Based on the product description and sizing chart, I picked the medium size. Usually for jackets I size up to large, but the medium fits great, loose enough for a light base layer, such as a 200-weight fleece or Merino wool shirt. The jacket slips easily under my other insulating layers, so it will work fine as a mid layer.

The fit is great and the jacket feels good to the touch. The only thing that is bothering me is the collar. When zipping up around my neck, the zipper tightens up and pushes against my larynx. I hope this loosens up over time, otherwise I won't be keen on zipping up the mock-turtle neck.

The two sleeve layers are not sewn through, so they slide against each other. This is most noticeable when I put the jacket on and my watch or hand catches the inner layer and tugs against it as I push my hand through.

INITIAL SUMMARY

An interesting mid layer: part wind shell, part insulation. I'm worried about the tight collar zip and the lack of insulation around the arms and sides.

PRO—Very warm when active. Great wind shell. Great ventilation

CON—Minimal insulation layer. No insulation on arms or sides.

FIELD REPORT

9 Jul 2013

FIELD LOCATIONS AND CONDITIONS

I've used the Flow jacket on three backpacking trips and a few day hikes and camping trips, totaling 13 days and more than 30 miles of backpacking.

Apr 17: Old Caves Crater, Arizona. I did a few day hikes around the cinder hills, each about 3 mi (16 km) long. The elevation change was 1,400 ft (427 m). The wind was very strong, gusting at times to 40 MPH (64 km/h), with temperatures around 40°F (4°C).

May 17-18: Walker Lake, north of Kachina Peaks. Elevation was 8,000 ft (2,438 m) with overnight temperatures in the 50s°F (10°C). I did about two miles (3 km) of day hiking.

Jun 4-8: Whitehorse Lake and Camp Raymond Boy Scout Reserve. I spent a week out with my family doing some car camping for various summer camp events. Conditions were dry and hot with temperatures in the lower 90s°F (30s°C). I completed a 2 mi (3 km) day hike and accumulated about 5 mi (8 km) of hiking on various events.

Jun 14-15: Oak Grove Trail, Southern Utah. I went on a backpacking trip with my nephews and mom in the Pine Valley Mountain Wilderness in the Dixie National Forest up the Oak Grove Trail. Elevation was around 8,000 ft (2,440 m) and the temperatures ranged from 90s°F (30s°C) to 50°F (10°C). This was a short 4 mi (6.5 km) trip.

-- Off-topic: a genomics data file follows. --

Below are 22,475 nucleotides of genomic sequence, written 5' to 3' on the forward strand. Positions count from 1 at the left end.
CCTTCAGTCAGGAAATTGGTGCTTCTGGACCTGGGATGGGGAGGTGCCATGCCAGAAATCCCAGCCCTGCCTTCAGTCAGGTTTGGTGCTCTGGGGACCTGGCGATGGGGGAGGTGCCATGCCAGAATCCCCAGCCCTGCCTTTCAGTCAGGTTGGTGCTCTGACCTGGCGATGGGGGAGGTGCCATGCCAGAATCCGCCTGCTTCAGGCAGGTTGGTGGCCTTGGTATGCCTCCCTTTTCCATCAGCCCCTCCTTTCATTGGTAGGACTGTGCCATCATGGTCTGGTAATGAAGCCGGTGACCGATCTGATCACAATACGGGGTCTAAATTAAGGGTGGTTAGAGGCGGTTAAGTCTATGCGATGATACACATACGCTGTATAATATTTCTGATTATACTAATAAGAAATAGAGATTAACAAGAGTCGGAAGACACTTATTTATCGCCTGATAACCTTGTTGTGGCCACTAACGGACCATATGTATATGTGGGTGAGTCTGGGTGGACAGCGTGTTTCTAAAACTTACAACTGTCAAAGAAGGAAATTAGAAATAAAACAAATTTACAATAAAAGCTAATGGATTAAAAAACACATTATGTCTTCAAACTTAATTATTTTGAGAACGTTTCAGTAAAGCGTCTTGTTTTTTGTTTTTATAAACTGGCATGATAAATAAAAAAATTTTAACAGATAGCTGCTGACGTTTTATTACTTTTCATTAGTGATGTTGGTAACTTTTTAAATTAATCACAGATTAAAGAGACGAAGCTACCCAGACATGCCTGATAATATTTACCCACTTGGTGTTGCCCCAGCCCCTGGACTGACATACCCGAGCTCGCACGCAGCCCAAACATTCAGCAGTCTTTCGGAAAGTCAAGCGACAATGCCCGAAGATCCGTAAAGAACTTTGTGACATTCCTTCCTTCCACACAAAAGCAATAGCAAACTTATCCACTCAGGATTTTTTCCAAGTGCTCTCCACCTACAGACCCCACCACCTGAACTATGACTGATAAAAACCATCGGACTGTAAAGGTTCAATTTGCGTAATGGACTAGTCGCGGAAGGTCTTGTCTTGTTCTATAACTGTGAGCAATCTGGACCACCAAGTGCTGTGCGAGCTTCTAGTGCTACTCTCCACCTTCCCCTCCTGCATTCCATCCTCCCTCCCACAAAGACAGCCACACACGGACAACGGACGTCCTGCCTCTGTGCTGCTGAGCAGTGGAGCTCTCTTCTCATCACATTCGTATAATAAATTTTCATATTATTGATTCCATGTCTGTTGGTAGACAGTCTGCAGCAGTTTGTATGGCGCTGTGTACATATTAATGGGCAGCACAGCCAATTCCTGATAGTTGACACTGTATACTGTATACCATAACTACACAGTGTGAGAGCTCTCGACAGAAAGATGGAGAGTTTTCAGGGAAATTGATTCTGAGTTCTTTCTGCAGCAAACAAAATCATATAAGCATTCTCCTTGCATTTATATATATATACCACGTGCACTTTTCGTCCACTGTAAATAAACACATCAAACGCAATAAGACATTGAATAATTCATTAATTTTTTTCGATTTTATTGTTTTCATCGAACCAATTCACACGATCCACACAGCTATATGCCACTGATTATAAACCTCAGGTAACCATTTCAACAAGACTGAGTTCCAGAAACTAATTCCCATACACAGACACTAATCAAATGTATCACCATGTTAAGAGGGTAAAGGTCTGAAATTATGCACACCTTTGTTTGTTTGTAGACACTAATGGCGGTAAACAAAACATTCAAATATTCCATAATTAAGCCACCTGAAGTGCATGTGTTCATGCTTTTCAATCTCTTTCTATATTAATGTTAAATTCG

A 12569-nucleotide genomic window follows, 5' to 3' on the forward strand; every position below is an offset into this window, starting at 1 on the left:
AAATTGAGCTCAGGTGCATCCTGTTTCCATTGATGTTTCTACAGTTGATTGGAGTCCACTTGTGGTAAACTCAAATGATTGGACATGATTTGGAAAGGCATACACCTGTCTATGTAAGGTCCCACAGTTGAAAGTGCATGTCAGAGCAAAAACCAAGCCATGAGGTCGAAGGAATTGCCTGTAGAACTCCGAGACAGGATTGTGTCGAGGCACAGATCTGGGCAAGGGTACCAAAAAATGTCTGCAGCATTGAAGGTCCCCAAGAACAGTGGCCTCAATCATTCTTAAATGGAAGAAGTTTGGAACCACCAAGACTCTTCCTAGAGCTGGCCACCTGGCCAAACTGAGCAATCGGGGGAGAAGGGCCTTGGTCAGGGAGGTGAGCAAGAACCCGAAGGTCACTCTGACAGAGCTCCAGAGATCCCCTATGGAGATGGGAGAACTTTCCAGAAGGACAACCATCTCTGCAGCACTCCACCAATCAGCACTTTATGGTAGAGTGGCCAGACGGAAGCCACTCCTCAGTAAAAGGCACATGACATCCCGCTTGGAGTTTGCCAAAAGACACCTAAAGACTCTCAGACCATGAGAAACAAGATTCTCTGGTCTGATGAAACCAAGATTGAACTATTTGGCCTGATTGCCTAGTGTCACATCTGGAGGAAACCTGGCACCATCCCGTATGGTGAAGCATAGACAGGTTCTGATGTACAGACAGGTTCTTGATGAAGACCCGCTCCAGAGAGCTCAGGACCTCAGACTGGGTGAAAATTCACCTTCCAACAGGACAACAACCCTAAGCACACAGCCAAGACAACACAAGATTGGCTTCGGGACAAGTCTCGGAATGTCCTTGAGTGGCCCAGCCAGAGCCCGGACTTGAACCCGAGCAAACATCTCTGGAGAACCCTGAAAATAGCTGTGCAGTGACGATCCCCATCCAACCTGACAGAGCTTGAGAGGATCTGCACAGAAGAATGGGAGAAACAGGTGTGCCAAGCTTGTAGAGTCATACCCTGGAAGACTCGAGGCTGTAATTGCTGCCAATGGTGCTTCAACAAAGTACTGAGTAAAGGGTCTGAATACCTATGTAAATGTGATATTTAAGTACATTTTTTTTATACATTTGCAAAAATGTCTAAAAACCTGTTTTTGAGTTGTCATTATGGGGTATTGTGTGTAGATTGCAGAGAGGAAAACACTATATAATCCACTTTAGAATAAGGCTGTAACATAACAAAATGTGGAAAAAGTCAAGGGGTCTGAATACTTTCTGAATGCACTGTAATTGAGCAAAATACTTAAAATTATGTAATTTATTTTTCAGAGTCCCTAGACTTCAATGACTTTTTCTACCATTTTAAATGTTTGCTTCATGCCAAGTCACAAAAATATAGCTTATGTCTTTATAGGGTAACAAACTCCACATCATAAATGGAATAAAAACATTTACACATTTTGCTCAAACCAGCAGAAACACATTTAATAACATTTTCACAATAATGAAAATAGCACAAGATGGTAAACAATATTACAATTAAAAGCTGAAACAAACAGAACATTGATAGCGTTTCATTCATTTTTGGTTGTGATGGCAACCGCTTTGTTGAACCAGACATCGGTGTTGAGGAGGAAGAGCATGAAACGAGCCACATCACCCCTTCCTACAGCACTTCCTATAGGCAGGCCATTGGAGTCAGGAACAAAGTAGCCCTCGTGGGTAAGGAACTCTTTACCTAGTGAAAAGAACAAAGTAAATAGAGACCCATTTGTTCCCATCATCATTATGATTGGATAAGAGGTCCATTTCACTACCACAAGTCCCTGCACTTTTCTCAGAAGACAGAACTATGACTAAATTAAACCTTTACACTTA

Jun 21-22: Sycamore Rim Trail. I completed a 12.4 mi (20 km) backpacking trip with the troop. Elevation change was 1,400 ft (427 m). The daytime temperatures remained a mild 85°F (30°C), but overnight it dropped to a chilly 35°F (2°C).

Jul 2-3: Mount Timpanogos, Utah. I completed a 14 mi (22.5 km) backpacking trip with my son and nephew up and down the mountain. Elevation gain was 4,389 ft (1,338 m) up, and 4,900 ft (1,494 m) down. During the day it was a cool 85°F (30°C), and overnight it maintained a comfortable 50°F (10°C) at 10,000 ft (3,050 m).

PERFORMANCE IN THE FIELD

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Appearance - The jacket has maintained a pristine look, in spite of some rugged use. While on the appropriately-named Oak Grove Trail, we had to wade through chest-high brambles of oak and other scrub plants that grabbed and pulled at the jacket. I feared a few times that I had snagged or ripped the jacket, but thankfully it has held up fine. The zippers have performed well, although I remain cautious. I've only snagged the main front zipper twice, but I easily unjammed it.

Weather Resistance - I've only been in a light sprinkle with the jacket and it has been fine. Where the Flow really performs is in the wind, where I hardly notice the gusts when I'm moving. However, when I'm stationary, I can feel heat loss on my arms and sides where the jacket lacks insulation.

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Comfort/Warmth - As the temperatures have warmed, I've only been able to tolerate the jacket in the early morning and late evening. I find that this jacket works best between 40 and 50°F (5 to 10°C), otherwise I get too hot. The jacket is comfortable to my skin and it feels great to wear, but its temperature comfort range leaves me wanting more. For me, it has a small window of optimal use. It's not warm enough for me while hanging at camp when temperatures are below 45°F (7°C) and I find I need additional insulation.

The neck remains a problem for me. When fully zipped, the jacket is tight against my neck and it bothers me over time.

When I'm hiking, the front chest vents haven't really done much for me. In order to properly vent, I need to remove the jacket. On the Sycamore Rim, I wore the jacket in the morning to stay warm (my only insulation layer) and after 30 minutes of hiking, I was sweating and had to remove the jacket.